Future Free Agent Profiles: David Backes

Updated: November 20, 2015 at 11:28 am by Cam Lewis

The St. Louis Blues have a conundrum when it comes to captain and top centre David Backes. They’re in win now mode and they’re a legitimate Stanley Cup contender, but judging by their current cap situation, they may not have the money to re-sign him as he’s set to hit unrestricted free agency this summer. So the Blues are going to have to wrestle with the idea of either keeping one of their core forwards for a playoff run and risk losing him for nothing come July, or trading him mid-way through the season to get something of value for him. 

Backes has produced at a solid and consistent offensive clip throughout his entire career. Aside from his first two seasons in the league, and the lockout shortened 2013 season, Backes has managed at least 0.60 points per game. He’s also done so while playing an elite defensive game, as he tends to start a good chunk of his shifts in the defensive zone while facing difficult opposing competition. 

A few weeks ago, the Canadiens inked Tomas Plekanec to a two-year extension with a $6 million cap hit and earlier this summer, Ryan Kesler and the Ducks came to terms on a six-year extension with a $6.875 million cap hit. Since the beginning of the lockout shortened 2013 season, Backes in 29th in the NHL among centres in terms of scoring with 152 points in 221 games. His production would put him right on par with Plekanec, who’s scored 153 points over 299 games in that span of time. He’s also producing at a higher level than Ryan Kesler, who hasn’t scored more than 50 points since his 73 point season in 2010-11. 

Considering Backes’ solid offensive production and elite defensive game, you have to assume that his next contract will be at least on par, if not higher than what Kelser got with the Ducks. Even if he signs a hometown discount to continue playing in St. Louis, I really doubt he’ll sign for less than the $6 million annually that Plekanec is set to make when his extension kicks in.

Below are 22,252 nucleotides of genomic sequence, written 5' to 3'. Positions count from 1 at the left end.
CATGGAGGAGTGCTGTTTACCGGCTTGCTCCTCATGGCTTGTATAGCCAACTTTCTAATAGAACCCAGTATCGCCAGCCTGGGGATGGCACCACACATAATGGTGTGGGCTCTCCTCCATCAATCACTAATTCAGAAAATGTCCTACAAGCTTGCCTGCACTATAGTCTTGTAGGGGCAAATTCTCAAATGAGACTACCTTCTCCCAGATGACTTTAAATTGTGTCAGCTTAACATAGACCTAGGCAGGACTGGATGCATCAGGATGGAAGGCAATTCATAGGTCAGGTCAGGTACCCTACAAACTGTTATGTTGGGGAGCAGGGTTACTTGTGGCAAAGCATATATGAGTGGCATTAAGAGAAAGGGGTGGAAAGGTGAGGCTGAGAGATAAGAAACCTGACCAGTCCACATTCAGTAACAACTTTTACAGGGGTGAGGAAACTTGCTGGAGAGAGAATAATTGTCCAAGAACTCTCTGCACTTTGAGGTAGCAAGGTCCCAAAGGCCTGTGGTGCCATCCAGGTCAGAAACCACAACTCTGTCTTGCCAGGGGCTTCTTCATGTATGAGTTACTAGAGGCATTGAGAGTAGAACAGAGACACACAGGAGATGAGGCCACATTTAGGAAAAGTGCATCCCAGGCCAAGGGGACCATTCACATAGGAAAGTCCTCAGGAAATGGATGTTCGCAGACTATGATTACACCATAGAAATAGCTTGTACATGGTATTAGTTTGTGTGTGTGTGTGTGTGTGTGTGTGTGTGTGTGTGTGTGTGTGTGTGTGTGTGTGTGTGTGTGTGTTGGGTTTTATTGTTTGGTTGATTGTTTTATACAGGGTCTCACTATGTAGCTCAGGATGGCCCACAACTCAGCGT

Among others, Steve Ott, Troy Brouwer, and Carl Gunnarson are set to hit free agency this summer, which will free up over $9 million in cap room. I’m sure the Blues will be OK with letting Ott and Gunnarson go, as they can be replaced fairly easily with an inexpensive free agent, but Brouwer has been a solid and productive player for them, so they’ll likely be more inclined to try to sign him. Another thing the Blues need to worry about before they fork over a bunch of money to Backes is that Kevin Shattenkirk and Alex Steen are set to become unrestricted free agents at the end of next season, and they have a group of young players like Jaden Schwartz and Jake Allen who aren’t going to on their cheap RFA years forever. 

So the question for the Blues isn’t whether they can find the cap space for Backes, it’s whether it’ll actually be worth it to do so. Backes is obviously a really good player and he’s a pretty big reason why the Blues are a good team. That said, he’s going to be 32-years old in May, and it’s reasonable to assume that he doesn’t have many good years left in him. When the Ducks signed Kelser, many were critical of the decision because while he might be worth the $6.875 million over the next couple years, he’s going to be a boat anchor for the last half of the contract. The same will probably be the case with Backes. He’s a key part of a Stanley Cup contender now, but three or four years from now, he might be an albatross that gets in the way of the Blues having the cap space to improve the team. 

Another thing to remember is that Backes was a part of the NHPLA Negotiating Committee that was involved with the collective bargaining process between the Players’ Association and the NHL back in 2012. I mean, take that for what’s it’s worth, but I can’t really see a guy who’s heavily involved in the NHLPA going out of his way to sign a team friendly deal when his market value is at the highest it’ll ever be in his career. Obviously he hasn’t said anything of the sort, and I don’t know him personally, it’s just speculation. 

So what do the Blues do? They could entertain the idea of trading him at the deadline and acquiring younger, controllable players that can fill in Backes’ spot immediately, but also help them maintain the team’s contender status for years to come. I doubt that’ll happen, though. Trading your captain and best two-way forward isn’t as simple as snapping your fingers and having somebody else fill the void, so I expect Backes will play the rest of the season and playoffs with the Blues, then eventually walk as a free agent. Obviously nothing is set in stone, I just can’t see how the Blues would be able to keep him around when so many other key players will be in need of new deals in the next few years. 

Previously in this series:

Future Free Agent Profile: Eric Staal 

Future Free Agent Profile: Anze Kopitar & Steven Stamkos